Jan. 22 2011 08:25 AM

On the subject of being born during the first month/s of the year, weird coincidence OR "fate", I work for 6 oncologist, 5 out of 6 have birthdates on Jan & Feb, what you think?

Dec. 10 2010 02:07 PM

The music used at 41:48 when Mr. Lancashire says he turned to Agatha Christie is fantastic, nice choice for the topic. I'm curious, what's the title and who created it?

Nov. 30 2010 02:57 PM
Chris from mi

I just want to say I love the show. Thanks for doing what you guys do.

Nov. 30 2010 12:09 PM
birder from brooklyn

this show was amazing as always. what i don't understand is why it seems all the comments are just complaints. can't it just be enough that all the folks make these shows for us to listen to. get over it. enjoy.

Nov. 27 2010 07:07 PM

Is anyone at Radiolab reading these? Like several other posters, I too didn't get this episode on podcast; I have 'Oops,' then2 shorts, 'Words,' then a rebroadcast of 'Time.' What's up, and with all due respect, why havena't you answered this repeatedly-asked question yet??

Nov. 26 2010 07:44 PM
Laura Cramer

Was this episode released as a podcast in individual segments? The content sounds familiar but I don't remember there being an hourlong show on these topics.

Nov. 08 2010 01:47 PM

Thanks for not posting my legitimate comment. You sure didn't have a problem taking my contribution. Btw, the new format on the website is looks great, but there's no substitute for more shows.

Nov. 04 2010 07:24 AM
Bridgett from Oregon

I second that question-why do the most recent two episodes not appear in iTunes?

Nov. 01 2010 08:59 PM

Why is this episode and the last one not yet in iTunes? Are the RSS feeds delayed?

Oct. 30 2010 10:23 PM
Mary from Illinois

Given that I'm addicted to RadioLab, I am dissappointed that I've already heard every segment of the fate and fortune episode from the shorts. I really like having the shorts in between, but only if they don't end up being word for word portions of the full episodes.

Oct. 26 2010 08:59 AM
scondon from Oakland

I enjoyed the episode, but I feel a bit misled by the description. You don't really address fate, at least I understand it. Your episode addresses the following questions: Here are some funny coincidences; aren't they weird? Is our ability to focus and delay gratification inborn and set for life? Is success in a given field influenced more by our love of the subject or something inborn called 'talent'? Can Alzheimer's Disease be detected earlier by analyzing our daily use of vocabulary?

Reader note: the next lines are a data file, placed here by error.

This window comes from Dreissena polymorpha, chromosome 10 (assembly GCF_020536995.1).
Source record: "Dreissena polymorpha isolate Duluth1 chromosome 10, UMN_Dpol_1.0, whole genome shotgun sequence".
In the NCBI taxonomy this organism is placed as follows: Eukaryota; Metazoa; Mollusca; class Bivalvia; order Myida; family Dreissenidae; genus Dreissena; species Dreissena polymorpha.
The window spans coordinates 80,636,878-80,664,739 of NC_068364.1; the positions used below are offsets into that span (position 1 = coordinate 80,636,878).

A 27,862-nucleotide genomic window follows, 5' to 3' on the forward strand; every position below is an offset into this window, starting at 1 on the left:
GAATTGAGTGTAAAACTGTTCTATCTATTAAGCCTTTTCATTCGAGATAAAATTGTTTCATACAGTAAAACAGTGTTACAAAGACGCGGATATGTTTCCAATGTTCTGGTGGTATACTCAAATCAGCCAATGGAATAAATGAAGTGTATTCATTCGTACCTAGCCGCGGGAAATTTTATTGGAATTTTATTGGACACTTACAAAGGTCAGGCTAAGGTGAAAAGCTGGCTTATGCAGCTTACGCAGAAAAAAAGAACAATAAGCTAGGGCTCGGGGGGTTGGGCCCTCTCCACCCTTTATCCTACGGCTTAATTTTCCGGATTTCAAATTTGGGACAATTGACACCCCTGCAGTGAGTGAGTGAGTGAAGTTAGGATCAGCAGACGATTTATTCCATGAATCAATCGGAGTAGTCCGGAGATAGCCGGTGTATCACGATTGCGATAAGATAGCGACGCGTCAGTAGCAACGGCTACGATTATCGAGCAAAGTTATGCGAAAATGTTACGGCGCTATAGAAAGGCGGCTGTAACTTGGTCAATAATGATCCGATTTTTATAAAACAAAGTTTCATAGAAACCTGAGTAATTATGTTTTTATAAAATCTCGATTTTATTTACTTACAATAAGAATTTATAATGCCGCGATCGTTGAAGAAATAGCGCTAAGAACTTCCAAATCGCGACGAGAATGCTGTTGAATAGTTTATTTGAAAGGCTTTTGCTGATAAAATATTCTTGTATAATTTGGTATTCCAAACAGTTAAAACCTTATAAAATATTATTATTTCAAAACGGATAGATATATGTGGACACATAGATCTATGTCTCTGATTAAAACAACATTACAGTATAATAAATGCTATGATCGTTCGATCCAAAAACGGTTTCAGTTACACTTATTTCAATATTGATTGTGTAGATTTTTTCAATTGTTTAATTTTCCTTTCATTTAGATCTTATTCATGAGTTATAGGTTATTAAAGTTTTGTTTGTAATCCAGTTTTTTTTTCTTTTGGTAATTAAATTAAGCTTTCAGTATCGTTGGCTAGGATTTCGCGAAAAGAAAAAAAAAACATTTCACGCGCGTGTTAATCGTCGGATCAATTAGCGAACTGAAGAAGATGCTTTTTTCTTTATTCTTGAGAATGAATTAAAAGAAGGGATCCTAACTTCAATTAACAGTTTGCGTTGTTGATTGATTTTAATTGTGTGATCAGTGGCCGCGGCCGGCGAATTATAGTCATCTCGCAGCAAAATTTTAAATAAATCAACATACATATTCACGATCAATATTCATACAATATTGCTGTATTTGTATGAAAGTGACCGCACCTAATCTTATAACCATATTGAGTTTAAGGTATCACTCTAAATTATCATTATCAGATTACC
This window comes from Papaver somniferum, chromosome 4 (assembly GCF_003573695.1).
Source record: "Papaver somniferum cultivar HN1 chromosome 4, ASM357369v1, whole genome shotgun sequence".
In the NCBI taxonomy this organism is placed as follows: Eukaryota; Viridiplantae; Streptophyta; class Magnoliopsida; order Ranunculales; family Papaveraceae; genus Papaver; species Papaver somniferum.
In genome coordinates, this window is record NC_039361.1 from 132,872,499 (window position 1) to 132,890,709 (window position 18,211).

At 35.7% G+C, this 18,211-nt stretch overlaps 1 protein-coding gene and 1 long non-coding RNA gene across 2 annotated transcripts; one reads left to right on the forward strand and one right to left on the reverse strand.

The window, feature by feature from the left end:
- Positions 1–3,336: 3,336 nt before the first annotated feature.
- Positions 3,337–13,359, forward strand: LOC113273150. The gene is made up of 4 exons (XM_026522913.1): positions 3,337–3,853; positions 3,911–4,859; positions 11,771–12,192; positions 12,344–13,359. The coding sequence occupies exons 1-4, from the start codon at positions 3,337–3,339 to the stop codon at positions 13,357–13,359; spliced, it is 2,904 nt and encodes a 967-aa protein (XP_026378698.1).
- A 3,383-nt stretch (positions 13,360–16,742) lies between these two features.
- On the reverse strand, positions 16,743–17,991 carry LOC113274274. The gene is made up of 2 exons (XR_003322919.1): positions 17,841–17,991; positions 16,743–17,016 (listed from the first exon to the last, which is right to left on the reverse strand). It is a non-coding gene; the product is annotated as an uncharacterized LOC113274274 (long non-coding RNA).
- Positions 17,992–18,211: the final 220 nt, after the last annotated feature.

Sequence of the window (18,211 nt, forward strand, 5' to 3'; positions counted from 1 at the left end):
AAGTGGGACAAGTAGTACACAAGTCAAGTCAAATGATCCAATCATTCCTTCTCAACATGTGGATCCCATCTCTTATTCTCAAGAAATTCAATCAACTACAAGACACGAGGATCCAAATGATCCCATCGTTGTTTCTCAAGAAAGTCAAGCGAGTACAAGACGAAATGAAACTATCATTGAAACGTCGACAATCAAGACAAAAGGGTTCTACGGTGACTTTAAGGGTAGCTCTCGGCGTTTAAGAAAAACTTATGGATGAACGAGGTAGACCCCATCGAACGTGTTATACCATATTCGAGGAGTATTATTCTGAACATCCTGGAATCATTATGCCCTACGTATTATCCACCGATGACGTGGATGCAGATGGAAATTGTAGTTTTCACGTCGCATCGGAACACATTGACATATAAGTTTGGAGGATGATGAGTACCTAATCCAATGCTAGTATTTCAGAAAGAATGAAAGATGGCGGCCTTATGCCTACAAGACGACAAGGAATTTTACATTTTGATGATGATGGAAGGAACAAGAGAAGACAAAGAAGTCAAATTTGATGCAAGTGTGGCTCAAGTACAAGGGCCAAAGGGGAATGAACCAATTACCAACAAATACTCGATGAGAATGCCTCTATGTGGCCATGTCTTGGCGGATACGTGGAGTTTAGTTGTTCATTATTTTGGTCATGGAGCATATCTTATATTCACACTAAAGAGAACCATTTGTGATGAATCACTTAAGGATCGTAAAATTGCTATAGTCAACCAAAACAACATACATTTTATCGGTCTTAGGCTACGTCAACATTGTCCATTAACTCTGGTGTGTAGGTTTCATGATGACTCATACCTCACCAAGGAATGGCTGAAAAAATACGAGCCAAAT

I was hoping to hear people discuss: Does free will exist? Given the laws of the universe and the state of every particle in the universe, could every subsequent state of the universe be predicted? In other words, given the laws of physics, is there any wiggle room for free will or is everything (every single collision of atoms, every thought, every action) predetermined? What are some of the different understandings of the word 'fate'? Daniel Dennett would be a good starting point for a segment on this subject - see his Freedom Evolves.

Oct. 25 2010 08:47 PM

Oops, that'll teach me to post before listening to the end of the show -- Auster indeed comes through in the end.

Oct. 22 2010 07:33 PM
HunterJE from Washington state

Tut tut on the Auster bit -- didn't we already go over this with the Stochasticity episode? It's not magic, it's not fate, it's just selective thinking.

Oct. 22 2010 06:43 PM

the f in middle c is broken on my piano too!

Oct. 21 2010 10:17 PM

dude I cannot *believe* you didn't ask the marshmallow guy whether he thought (or ask yourselves) whether it could be the case that differentials in cognitive maturity demonstrated by the marshmallow test gave the hold-outs a larger advantage as they entered kindergarten alongside the kids who couldn't yet hold out.
Especially in light the of the recent study by Saez et al on how important kindergarten is to kids:

this question is the one that recognizes the fact that we live in a world of structural forces on our lives. missing that is missing the big picture. thinking it could just be genetic differences, without realizing all the kids, those less-ready and more-ready, are all shoved into school at the same age, will favor those kids who are more ready. maybe every school should have an Oreo test before the kids come into pre-K/Kindergarten or something....? lol.

This is also semi- the point Gladwell makes about talent and gifted programs in the next piece..

Oct. 21 2010 08:47 PM

This episode's title got me thinking you guys should delve into the post-structuralist 'structure vs. agency' debate.... are we created by the structures that govern our world, or do we create those structures?

take this passage as a jumping off point:
"“I AM WHAT I AM,” then, is not simply a lie, a simple advertising campaign, but a military campaign, a war cry directed against everything that exists between beings, against everything that circulates indistinctly, everything that invisibly links them, everything that prevents complete desolation, against everything that makes us exist," from:

Oct. 21 2010 08:17 PM

I'm curious, in the marshmallow/Oreo cookie test:
Did they look at what happened to the kids that tried to cheat and trick the researcher? (Like the guy that liked the cream off and returned the cookie.)
How did they do in life?

Oct. 21 2010 01:31 PM
Eric from Fargo

you guys should really start clarifying if the episode just consists of shorts that were already aired. but other than that, no complaints and keep up the awesome work everyone

Oct. 17 2010 09:59 PM